- Almost three times likelier to have used tobacco.
“This year’s survey reveals a new kind of potent peer pressure—digital peer pressure. Digital peer pressure moves beyond a child’s friends and the kids they hang out with. It invades the home and a child’s bedroom via the Internet,” said Califano. “So parents should be aware of what their children are viewing on social networking sites. If their teens are seeing pictures of other teens partying with marijuana and alcohol, getting drunk or passed out, or using drugs, they may think it looks like fun and want to try it.”
Teens Home Alone Overnight Likelier to Use Substances
For the first time this year the survey asked 12- to 17-year olds if they are ever left alone without adult supervision overnight. Nearly one-third of teens (29 percent) say they have been left alone overnight.
Compared to teens who are never home alone overnight, those who are left home alone overnight are:
- Twice as likely to have used marijuana;
- Almost twice as likely to have used alcohol; and
- Almost three times likelier to have used tobacco.
Parental Disapproval and Teen Substance Use Attitudes
Parental expectations, particularly expressing strong disapproval of teen substance use, can be a decisive factor in a teen’s decision to drink alcohol, use drugs or smoke tobacco. Compared to teens who say that their parents would be extremely upset to find out that their child smokes, drinks or uses marijuana, those who say their parents would not be extremely upset are:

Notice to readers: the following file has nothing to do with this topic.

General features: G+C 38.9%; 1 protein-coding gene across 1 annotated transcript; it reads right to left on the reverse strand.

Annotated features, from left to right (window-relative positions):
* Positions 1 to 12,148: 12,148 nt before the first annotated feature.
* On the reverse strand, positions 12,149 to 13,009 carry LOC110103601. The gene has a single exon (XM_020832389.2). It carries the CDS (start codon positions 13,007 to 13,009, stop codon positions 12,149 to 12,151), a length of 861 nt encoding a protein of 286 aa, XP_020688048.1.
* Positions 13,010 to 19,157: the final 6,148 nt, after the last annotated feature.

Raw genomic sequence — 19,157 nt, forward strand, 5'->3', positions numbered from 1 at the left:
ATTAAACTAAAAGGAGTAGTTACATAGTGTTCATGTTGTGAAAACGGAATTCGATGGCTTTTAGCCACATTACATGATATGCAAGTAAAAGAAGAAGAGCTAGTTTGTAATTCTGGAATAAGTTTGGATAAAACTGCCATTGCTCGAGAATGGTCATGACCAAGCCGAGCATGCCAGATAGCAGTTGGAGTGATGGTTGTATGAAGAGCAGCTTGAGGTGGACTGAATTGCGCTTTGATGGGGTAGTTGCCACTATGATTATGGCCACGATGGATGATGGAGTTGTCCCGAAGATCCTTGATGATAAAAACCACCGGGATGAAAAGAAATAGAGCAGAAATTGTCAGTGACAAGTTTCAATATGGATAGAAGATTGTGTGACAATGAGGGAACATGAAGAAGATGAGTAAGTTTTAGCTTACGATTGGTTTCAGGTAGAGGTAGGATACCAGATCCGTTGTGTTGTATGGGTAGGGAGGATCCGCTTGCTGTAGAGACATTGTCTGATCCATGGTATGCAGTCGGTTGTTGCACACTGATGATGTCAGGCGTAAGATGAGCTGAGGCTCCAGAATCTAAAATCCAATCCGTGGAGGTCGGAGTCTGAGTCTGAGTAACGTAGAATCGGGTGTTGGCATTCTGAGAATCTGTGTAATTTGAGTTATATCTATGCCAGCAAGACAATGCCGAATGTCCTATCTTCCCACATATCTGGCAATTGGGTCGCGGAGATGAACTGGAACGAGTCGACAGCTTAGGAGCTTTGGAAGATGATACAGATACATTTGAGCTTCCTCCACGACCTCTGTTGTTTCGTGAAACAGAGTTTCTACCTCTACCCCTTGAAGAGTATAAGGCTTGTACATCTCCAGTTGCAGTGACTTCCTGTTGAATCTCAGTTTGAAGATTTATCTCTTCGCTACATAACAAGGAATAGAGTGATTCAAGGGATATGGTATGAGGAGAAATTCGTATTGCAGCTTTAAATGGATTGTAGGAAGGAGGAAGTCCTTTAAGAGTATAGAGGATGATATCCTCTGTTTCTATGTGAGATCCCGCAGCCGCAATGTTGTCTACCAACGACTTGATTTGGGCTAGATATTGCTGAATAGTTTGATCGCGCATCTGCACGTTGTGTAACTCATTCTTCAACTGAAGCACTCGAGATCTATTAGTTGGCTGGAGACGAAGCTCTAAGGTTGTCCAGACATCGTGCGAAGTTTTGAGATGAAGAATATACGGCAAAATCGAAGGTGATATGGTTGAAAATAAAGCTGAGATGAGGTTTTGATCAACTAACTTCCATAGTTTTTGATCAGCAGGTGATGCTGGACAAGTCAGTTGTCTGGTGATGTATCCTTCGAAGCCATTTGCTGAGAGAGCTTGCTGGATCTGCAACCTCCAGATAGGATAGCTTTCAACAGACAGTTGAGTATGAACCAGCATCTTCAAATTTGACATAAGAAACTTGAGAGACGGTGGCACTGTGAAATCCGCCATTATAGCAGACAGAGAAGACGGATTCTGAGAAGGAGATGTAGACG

- Eight and a half times likelier to say it’s okay for teens their age to use marijuana;
- Ten times likelier to say it’s okay for teens their age to get drunk; and
- Nine times likelier to say it’s okay for teens their age to smoke cigarettes.
“The take away from this survey for parents is to talk to their children and get engaged in their children’s lives. They should ask their children what they’re seeing at school and online. It takes a teen to know what’s going on in the teen world, but it takes parents to help their children navigate that world,” said Emily Feinstein, CASAColumbia’s Senior Policy Analyst and the project director of the teen survey.
Other Notable Findings Related to Teen Substance Use
- Most high school students (52 percent) know at least one friend or classmate who uses illegal drugs like acid, ecstasy, meth, cocaine or heroin; a third (33 percent) know at least one friend or classmate who abuses controlled prescription drugs or over the counter medicines to get high.
- Teens are more likely to be able to get prescription drugs than marijuana within an hour or within a day.
- Teens who attend religious services at least four times a month are less likely to have used marijuana, alcohol, or tobacco.
QEV Analytics conducted The National Survey of American Attitudes on Substance Abuse XVII: Teens from April 18 to May 17, 2012. The firm interviewed at home by telephone a national random sample of 1,003 12- to 17-year olds (493 boys, 510 girls). Sampling error is +/- 3.1 percent.
SOURCE: National Center on Addiction and Substance Abuse at Columbia University